Hollywood Foreign Press Association Addresses Absence of Black Members During Golden Globes Broadcast

Angelique Jackson
·5-min read

The Hollywood Foreign Press Association (HFPA) addressed their controversial diversity issue, namely the fact that the organization currently has no Black members, during Sunday night’s broadcast.

During the show, HFPA President Ali Sar, Vice President Helen Hoehne and former President Meher Tatna addressed the issue.

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“On behalf of the Hollywood Foreign Press Association, thank you for joining us tonight to celebrate the work of artists from around the globe, we recognize we have our own work to do,” Hoehne began. “Just like in film and television, Black representation is vital. We must have Black journalists in our organization.

Tatna continued: “We must also ensure everyone from all underrepresented communities gets a seat at our table, and we are going to make that happen.”

“That means creating an environment where a diverse membership is the norm, not the exception,” Sar concluded. “Thank you and we look forward to a more inclusive future.”

Tatna told Variety Friday that the organization of international journalists has not had any Black members in at least 20 years.

Hosts Tina Fey and Amy Poehler also addressed the controversy in their opening monologue, teeing up their comments with Fey joking, “We all know award shows are stupid.” Poehler quipped: “They’re all a scam invented by Big Red Carpet.”

“The point is, even with stupid things, inclusivity is important,” Fey said. “And there are no Black members of the Hollywood Foreign Press. I realize HFPA, maybe you guys didn’t get the memo because your workplace is the back booth of a French McDonald’s. But, you’ve got to change that, so here’s to changing it.”

Cecil B. DeMille honoree Jane Fonda issued her own challenge for Hollywood to be leaders in the push for diversity.

“There’s a story we’ve been afraid to hear about ourselves in this industry. Let’s all of us, including the groups who decide who gets recognized, let’s all of us make an effort,” Fonda said. “Let’s all of us make an effort to expand that tent so that everyone rises, so everyone’s story has a chance to be heard. Let’s be leaders.”

Fonda also mentioned “Judas and the Black Messiah,” “One Night in Miami,” “I May Destroy You” and “Minari” as works that inspired her in the past year — including several titles that were not nominated by the Hollywood Foreign Press Assn.

The on-air comments came after #TimesUp launched the #TimesUpGlobes campaign on Friday, calling attention to the HFPA having zero Black members among its ranks. In a post addressing the campaign, the HFPA pledged to address the problem during Sunday’s 78th Annual Golden Globes ceremony.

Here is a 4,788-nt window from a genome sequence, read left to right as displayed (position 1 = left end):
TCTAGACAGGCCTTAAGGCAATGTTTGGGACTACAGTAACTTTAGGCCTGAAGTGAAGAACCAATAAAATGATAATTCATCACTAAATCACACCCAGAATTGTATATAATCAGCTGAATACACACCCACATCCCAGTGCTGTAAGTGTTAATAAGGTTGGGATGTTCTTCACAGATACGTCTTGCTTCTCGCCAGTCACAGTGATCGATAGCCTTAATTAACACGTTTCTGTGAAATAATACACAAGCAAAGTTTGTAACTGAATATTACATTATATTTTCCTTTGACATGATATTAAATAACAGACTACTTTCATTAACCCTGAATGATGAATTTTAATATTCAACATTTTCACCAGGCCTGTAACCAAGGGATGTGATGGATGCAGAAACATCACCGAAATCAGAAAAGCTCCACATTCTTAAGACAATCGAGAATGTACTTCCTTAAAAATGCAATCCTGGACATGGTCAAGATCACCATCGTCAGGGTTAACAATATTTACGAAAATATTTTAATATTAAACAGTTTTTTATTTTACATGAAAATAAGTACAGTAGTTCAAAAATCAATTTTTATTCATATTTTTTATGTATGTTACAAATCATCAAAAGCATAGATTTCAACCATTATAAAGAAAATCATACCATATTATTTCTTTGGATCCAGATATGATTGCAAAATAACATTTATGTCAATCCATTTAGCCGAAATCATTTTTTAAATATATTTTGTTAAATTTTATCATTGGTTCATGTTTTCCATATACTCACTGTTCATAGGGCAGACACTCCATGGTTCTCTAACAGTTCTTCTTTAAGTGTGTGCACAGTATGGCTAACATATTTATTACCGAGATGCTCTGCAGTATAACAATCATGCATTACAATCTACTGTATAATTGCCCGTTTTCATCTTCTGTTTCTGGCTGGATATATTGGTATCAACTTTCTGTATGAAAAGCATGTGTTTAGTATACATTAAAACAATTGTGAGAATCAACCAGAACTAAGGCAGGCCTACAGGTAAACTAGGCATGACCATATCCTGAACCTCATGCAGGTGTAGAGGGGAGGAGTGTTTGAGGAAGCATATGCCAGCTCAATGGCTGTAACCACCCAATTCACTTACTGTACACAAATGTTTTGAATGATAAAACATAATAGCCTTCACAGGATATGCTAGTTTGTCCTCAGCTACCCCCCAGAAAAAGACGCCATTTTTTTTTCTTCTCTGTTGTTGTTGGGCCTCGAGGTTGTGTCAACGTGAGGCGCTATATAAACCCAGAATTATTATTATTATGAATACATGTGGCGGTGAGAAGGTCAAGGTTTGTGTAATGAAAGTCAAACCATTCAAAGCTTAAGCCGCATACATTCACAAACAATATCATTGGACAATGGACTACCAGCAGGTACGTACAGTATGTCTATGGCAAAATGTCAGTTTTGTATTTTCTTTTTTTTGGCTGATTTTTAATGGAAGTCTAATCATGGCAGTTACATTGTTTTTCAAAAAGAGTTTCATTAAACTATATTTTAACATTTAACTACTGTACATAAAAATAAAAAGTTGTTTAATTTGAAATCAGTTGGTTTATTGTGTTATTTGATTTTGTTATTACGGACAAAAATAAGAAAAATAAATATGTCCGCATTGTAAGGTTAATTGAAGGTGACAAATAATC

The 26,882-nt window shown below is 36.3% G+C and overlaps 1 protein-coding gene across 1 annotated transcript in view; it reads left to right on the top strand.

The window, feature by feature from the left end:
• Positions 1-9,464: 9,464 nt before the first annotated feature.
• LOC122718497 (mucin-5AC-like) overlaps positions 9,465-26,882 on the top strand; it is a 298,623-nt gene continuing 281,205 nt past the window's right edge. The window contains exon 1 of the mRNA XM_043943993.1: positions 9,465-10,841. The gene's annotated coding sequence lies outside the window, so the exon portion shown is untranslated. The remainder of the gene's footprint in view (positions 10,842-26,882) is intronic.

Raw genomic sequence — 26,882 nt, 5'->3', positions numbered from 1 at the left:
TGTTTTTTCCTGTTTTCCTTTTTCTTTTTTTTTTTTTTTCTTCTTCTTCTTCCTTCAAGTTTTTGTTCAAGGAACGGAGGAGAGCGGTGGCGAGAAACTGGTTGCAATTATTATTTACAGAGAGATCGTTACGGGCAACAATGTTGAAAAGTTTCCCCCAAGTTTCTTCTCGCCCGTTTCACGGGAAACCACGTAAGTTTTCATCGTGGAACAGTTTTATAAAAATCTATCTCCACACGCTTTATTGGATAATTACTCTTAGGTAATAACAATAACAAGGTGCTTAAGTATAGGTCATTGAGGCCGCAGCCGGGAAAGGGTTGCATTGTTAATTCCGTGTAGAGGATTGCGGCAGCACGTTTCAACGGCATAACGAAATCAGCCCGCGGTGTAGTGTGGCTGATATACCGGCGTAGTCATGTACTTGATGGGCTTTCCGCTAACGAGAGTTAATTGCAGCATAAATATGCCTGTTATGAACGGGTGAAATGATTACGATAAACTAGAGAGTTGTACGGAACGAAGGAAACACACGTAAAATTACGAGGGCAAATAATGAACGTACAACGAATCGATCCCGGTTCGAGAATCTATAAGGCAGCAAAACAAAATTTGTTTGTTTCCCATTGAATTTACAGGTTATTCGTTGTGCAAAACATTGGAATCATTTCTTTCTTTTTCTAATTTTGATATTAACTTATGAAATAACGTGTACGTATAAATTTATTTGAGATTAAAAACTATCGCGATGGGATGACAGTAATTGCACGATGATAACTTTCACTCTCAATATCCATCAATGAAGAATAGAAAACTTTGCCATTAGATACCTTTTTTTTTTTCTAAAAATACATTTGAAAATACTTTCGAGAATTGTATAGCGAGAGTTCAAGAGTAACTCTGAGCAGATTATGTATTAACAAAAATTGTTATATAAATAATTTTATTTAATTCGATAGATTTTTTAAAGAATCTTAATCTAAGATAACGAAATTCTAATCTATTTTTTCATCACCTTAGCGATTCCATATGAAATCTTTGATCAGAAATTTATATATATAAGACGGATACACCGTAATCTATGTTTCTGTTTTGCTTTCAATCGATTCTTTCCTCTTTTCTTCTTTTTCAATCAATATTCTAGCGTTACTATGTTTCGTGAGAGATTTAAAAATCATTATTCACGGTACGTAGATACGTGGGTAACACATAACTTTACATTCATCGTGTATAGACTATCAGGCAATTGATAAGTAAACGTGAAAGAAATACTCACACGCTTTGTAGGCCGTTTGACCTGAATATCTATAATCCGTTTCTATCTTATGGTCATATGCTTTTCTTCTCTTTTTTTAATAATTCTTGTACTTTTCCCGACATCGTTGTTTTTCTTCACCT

“We are fully committed to ensuring our membership is reflective of the communities around the world who love film, TV, and the artists inspiring and educating them,” the HFPA stated. “We understand that we need to bring in Black members as well as members from other underrepresented backgrounds, and we will immediately work to implement an action plan to achieve these goals as soon as possible.”

Over the weekend, industry leaders including Golden Globe presenters Sterling K. Brown, Ava DuVernay, Bryce Dallas Howard and Susan Kelechi Watson, nominees Viola Davis, Cynthia Nixon and Mark Ruffalo and Carol Burnett Award recipient Norman Lear spoke out about the diversity disparity.

Ahead of the ceremony, DuVernay, who was tapped to introduce best musical or comedy nominee “Hamilton,” explained, “To be clear, pressure applied to the Globes and its partners from now on isn’t about validation or shiny things from this particularly group.”

“The truth that’s not often discussed is that awards play a part in the economic reality of Black filmmakers, artists of color and women creators in this business,” DuVernay continued. “Unfortunately, those shiny things matter to those who finance, greenlight, produce, distribute and market our projects. Therefore, everyone must have balanced access and consideration so that the playing field can be more equitable for artists of all kinds, colors and cultures.”

SAG-AFTRA, the Producers Guild and GLAAD also shared statements calling for change.

“GLAAD stands in solidarity with Time’s Up, Color of Change, and all who are calling on the Hollywood Foreign Press Association to do better, in light of the recent news about not having any Black members for the Golden Globes in decades,” GLAAD President & CEO Sarah Kate Ellis said in a statement. “Though data for LGBTQ members of the HFPA has not been released, we encourage and implore the HFPA to address these loud calls for change in an intersectional way by including LGBTQ and other diverse communities. Representation matters. Accountability matters. Moving forward, the HFPA must make substantial and transparent changes to ensure that all diverse voices are represented and celebrated amongst its membership and nominees.“

Social media statements and messages of support came from across the industry, with stars like Amber Tamblyn, America Ferrera, Eva Longoria, Kerry Washington, Olivia Wilde, Mark Duplass, Amy Schumer, Poorna Jagannathan, Natasha Lyonne, Alyssa Milano and creatives including Shonda Rhimes, Judd Apatow, Damon Lindelof and J.J. Abrams adding their voices to the chorus.

Ellen Pompeo penned an open letter to the HFPA and white Hollywood, emphasizing that the responsibility to create change not be on Black people or other communities of color and asking her white colleagues to “to pull up, show up and get this issue resolved.”

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